The soft opening is about 3 - 5 days, but really depends on the size of the spa. This is the time when the spa team practices on one-another; practice on resort staff and then to "outsiders" who have a link to the resort.

Once the spa is open, keep monitoring and training your team. Refine the guest experience when necessary. Make sure the seamless integration of the spa and hotel continues. Stay "on-trend." Make market-driven adjustments - speak with the guests, look at your comment cards, etc. Be aware of what your competition is doing. Don't copy them but, rather, stay true to your unique value proposition.


  • Spas have become and expected amenity at resorts...not just a luxury
  • Define a marketable concept
  • Properly plan a flexible, comfortable and efficient facility
  • Make realistic financial decisions
  • Make sure the spa director is an integral resort manager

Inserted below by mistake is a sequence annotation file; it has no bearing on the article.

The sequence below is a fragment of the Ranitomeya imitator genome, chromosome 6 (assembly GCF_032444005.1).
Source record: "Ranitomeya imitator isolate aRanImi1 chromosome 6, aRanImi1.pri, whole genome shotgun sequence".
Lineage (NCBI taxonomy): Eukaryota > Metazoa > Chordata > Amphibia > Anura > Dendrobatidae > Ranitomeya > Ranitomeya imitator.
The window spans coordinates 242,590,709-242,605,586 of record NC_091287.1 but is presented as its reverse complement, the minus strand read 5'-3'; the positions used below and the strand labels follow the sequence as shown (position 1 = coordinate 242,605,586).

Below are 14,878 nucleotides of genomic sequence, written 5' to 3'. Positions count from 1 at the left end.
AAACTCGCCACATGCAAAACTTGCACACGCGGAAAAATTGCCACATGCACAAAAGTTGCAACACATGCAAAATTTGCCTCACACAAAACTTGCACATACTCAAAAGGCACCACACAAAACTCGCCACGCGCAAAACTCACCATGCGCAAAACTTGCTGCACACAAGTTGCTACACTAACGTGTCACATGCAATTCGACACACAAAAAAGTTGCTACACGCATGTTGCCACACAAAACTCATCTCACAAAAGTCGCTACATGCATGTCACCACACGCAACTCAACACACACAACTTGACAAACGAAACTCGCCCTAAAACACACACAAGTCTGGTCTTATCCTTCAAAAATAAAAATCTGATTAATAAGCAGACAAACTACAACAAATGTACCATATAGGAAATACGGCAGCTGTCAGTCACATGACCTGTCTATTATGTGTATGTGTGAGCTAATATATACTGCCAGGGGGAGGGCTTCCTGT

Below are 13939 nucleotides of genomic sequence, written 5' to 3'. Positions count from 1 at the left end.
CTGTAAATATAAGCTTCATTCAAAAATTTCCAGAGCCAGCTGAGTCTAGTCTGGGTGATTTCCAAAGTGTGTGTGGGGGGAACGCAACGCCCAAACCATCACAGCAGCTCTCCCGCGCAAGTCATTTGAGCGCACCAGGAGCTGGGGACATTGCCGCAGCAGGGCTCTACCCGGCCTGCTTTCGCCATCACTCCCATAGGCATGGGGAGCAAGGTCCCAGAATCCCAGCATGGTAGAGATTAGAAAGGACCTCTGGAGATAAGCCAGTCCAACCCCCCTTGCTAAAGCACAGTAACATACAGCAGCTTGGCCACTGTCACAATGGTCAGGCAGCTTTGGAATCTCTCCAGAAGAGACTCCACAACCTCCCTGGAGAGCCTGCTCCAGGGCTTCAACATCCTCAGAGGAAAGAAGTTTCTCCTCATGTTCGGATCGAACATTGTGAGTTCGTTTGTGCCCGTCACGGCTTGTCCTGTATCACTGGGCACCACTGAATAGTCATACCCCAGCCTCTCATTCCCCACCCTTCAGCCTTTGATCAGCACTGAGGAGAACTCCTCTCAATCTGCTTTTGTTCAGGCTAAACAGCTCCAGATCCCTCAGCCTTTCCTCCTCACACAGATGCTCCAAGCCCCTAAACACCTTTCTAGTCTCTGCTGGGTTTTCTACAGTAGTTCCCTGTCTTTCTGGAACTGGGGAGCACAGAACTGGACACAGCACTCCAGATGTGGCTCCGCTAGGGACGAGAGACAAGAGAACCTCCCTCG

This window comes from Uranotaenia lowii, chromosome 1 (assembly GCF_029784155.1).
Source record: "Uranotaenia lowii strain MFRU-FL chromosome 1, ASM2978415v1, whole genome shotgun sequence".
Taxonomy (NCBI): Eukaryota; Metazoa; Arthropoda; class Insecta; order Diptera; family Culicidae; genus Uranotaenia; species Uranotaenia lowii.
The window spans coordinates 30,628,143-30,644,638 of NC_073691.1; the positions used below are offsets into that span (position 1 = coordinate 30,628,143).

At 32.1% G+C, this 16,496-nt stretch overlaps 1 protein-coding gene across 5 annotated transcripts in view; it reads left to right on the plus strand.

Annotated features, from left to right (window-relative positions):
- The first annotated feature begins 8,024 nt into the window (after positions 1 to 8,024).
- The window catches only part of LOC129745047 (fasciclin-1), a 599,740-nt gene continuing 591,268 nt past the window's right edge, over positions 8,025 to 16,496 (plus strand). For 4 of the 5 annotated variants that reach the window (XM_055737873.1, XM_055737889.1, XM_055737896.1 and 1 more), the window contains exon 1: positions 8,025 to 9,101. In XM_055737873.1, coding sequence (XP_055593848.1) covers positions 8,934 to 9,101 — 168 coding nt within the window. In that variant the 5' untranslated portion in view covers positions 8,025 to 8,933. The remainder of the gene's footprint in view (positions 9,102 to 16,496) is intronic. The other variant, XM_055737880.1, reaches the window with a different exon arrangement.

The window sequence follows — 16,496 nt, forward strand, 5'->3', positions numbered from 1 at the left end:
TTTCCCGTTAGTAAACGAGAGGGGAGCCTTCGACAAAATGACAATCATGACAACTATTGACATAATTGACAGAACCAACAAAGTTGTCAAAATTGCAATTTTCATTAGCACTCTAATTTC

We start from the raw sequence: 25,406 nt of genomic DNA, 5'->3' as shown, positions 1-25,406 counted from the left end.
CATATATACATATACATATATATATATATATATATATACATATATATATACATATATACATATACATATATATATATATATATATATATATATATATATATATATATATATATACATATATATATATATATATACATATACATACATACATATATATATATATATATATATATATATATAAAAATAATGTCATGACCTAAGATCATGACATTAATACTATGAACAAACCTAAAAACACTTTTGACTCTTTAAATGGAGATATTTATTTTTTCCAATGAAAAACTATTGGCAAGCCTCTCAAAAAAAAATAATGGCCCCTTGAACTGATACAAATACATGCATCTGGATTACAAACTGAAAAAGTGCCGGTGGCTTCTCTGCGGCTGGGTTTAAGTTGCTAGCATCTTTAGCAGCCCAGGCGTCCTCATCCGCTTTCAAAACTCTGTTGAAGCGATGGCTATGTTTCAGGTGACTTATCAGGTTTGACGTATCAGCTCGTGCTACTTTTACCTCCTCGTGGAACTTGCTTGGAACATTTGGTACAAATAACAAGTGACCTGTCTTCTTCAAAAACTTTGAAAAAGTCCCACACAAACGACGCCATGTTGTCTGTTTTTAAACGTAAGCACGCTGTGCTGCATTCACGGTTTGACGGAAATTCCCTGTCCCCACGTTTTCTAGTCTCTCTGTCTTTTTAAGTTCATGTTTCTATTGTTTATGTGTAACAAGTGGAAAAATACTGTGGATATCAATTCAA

• Provide on-going training
  • Adjust to trends


Byline: Patty Monteson is the co-owner of Pompano Beach, Florida-based Health Fitness Dynamics, Inc. (www.hfdspa.com) an internationally recognized firm that specializes in the planning, marketing and management of spas for fine hotels & resorts, day spas and mixed-use properties. HFD has been the consulting firm to over $600 million of completed spa projects since 1983. A partial list of clients includes: The Homestead; Four Seasons Hualalai; The Salish Lodge; Miraval; Pinehurst; Delano; Bacara; The Greenbrier; Silverado Resort & Country Club; La Posada de Santa Fe; Hotel Crescent Court.

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Health Fitness Dynamics, Inc.
1305 N.E. 23rd Avenue, Suite 2, Pompano Beach, Florida, U.S.A. 33062
Phone: 954-942-0049 - Fax: 954-941-0854
E-MAIL: hfd@hfdspa.com